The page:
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Slackware-Linux Installation A

Installing Linux Slackware 10.1

OK... Now it's time to put that first Slackware 10.1 CDrom into the CD drive and power up the computer--- cross your fingers as you do this.The Slackware ISO CD#1 is a bootable Linux CD and if your CD player knows how to deal with bootable CD's (and the BIOS of your machine is set to boot from CD-- check that if there's trouble) you should see lots of action on the screen when the machine boots up.When this 'action' stops, you will see at the bottom left of the screen the prompt 'boot:'

When you get the 'boot:' prompt, hit the ENTER

key. You'll see lots of text fly by on the screen-- read every word if you can, but don't feel bad if you can't remember much of it.Hit ENTER again when you get asked to select a keyboard map.

You will be shown an 'IMPORTANT' message... as it will warn you of some of what will be going on shortly.When it tells you to login as root with the 'Slakware Login' prompt, type 'root' and then hit ENTER.

If it says 'Linux 2.4.29...' then you're logged in.

At this point, you need to setup the Linux partitions on the hard drive.

Type 'cfdisk' to start the Linux version of Fdisk.

You will see at the top of the screen your present DOS 'FAT16' (or FAT32) partition-- you want to keep the DOS-FAT partition!

While it is highlighted, you want to use the right and left arrows to highlight 'bootable' on the bottom of the screen and hit ENTER to toggle the 'bootable' flag to OFF (no bootable showing) for that DOS


Please remember that the linux root partition (usually 'hda2') will need at least 500meg for a pared-down bare bones Slackware Linux.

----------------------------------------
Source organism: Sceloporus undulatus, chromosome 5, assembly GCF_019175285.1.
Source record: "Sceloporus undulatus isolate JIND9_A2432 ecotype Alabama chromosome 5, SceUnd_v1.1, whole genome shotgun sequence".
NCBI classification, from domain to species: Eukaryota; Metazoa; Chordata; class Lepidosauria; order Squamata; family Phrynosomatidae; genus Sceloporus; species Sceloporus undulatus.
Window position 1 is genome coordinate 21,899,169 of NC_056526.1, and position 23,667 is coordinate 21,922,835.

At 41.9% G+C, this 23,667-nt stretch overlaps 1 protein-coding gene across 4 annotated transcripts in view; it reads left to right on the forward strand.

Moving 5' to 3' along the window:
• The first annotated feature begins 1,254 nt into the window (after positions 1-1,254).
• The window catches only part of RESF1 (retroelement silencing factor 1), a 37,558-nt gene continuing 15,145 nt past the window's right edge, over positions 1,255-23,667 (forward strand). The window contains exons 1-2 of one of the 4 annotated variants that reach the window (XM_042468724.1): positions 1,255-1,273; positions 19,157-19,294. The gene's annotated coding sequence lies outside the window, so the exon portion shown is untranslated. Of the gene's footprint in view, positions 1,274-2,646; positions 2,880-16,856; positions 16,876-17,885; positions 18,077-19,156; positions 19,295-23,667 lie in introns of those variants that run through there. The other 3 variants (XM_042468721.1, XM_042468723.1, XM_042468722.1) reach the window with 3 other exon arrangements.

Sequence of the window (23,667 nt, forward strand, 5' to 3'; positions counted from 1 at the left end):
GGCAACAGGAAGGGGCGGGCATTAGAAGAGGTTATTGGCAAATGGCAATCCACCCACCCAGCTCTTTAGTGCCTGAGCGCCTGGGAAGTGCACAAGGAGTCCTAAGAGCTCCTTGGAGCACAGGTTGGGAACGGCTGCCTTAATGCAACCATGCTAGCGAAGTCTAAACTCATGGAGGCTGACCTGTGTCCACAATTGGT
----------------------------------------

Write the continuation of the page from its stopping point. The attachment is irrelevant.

Add to this that you'll want to add a 100meg or more swap partition and a 100meg or more /jnos partition.

Now you want to use the down arrow to 'free space' and then use the right arrow to select 'NEW'. Hit Enter.

We are now configuring what Linux calls /dev/hda2 -- this will be the partition that the main Linux operating system will reside on. It's also known as the 'root partition'. When it asks you how large to make this partition, you want to make it fairly large-- so you can load lots of Linux programs and features. On my 5meg drive, I chose 3.5meg for this partition.

I would recommend you choose at least that size too, as it is assumed your /dev/hda2 (or '/' or 'root') partition is at least 3.5meg in these instructions-- you'll see why later on.

Before we leave the /dev/hda2 partition, you will want to use the right/left arrows to highlight 'bootable' and then hit ENTER to make that partition bootable.

Next we hit the down arrow again and highlight 'free space' and then right arrow over to NEW. We will now create the 'SWAP' partition. This is where the Linux version of the Windows 'swap file' goes.
In my case, I selected a swap partition of 255meg. While our new /dev/hda3 'swap' partition is highlighted, we want to use the right arrow and move it over to TYPE and hit ENTER.
Now we see a screen which lists all the different types of partitions you can make with this great linux cfdisk tool. As you can see, you have quite a selection.

Hit the spacebar to get to the second page.

Notice that under the list it says 'TYPE: 82'. This is what we want. Type 82 is a Linux swapfile type. If it doesn't say 82, make it say 82. Hit ENTER once the TYPE is 82.

Finally, we hit the down arrow again into free space and then right arrow over to NEW and create our final jnos partition.

Use up all the remaining space of the hard drive with this new /dev/hda4 partition. As long as you have 100meg or more your Jnos will be happy.

I suggest putting Jnos on it's own partition as this will allow you to have fun upgrading Linux later on and not have to worry too much about erasing your Jnos files. It's very handy to keep it separate.

When you have no free space left on the drive, you MUST right arrow over to the WRITE command in order to write the new partition table to the hard drive. Follow the prompts and type in 'yes' when it asks you to.

Before you quit out of CFDISK, make sure you have written down what the names of the various partitions are and what they will be used for. hda1=dos, hda2=linux root, hda3=swap, hda4=jnos. Failure to write this down will cause you considerable misery very soon.

When it's done writing to the partition table, use the right or left arrows to highlight QUIT and then hit ENTER to get back to the Linux setup screen.


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